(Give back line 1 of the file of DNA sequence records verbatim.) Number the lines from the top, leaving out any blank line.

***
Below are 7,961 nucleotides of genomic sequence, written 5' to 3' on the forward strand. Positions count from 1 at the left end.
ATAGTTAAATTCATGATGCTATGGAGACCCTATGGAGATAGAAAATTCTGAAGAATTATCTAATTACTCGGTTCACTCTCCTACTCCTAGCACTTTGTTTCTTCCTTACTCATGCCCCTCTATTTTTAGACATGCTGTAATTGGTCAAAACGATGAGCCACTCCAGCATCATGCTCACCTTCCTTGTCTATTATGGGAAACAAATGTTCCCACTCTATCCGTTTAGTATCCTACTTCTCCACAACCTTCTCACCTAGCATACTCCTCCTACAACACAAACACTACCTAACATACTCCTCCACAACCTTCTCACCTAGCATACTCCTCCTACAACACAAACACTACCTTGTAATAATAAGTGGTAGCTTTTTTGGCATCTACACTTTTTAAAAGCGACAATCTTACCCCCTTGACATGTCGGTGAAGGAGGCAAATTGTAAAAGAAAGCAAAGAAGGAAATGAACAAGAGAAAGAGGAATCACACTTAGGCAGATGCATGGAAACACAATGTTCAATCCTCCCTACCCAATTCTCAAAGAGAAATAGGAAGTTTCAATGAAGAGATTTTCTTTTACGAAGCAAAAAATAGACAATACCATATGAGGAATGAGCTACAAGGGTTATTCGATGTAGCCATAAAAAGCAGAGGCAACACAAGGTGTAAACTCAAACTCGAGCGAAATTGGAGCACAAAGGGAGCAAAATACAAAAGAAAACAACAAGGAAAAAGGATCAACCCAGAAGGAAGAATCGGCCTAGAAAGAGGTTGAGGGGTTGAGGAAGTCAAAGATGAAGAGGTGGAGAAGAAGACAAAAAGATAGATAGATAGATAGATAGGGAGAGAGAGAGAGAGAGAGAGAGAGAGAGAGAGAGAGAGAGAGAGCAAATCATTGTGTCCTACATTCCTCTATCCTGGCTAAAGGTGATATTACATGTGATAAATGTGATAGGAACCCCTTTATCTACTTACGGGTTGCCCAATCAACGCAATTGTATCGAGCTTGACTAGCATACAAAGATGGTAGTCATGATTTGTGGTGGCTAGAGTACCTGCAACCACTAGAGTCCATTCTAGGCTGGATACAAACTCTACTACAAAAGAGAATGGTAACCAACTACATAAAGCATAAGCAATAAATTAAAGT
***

Below are 7,961 nucleotides of genomic sequence, written 5' to 3' on the forward strand. Positions count from 1 at the left end.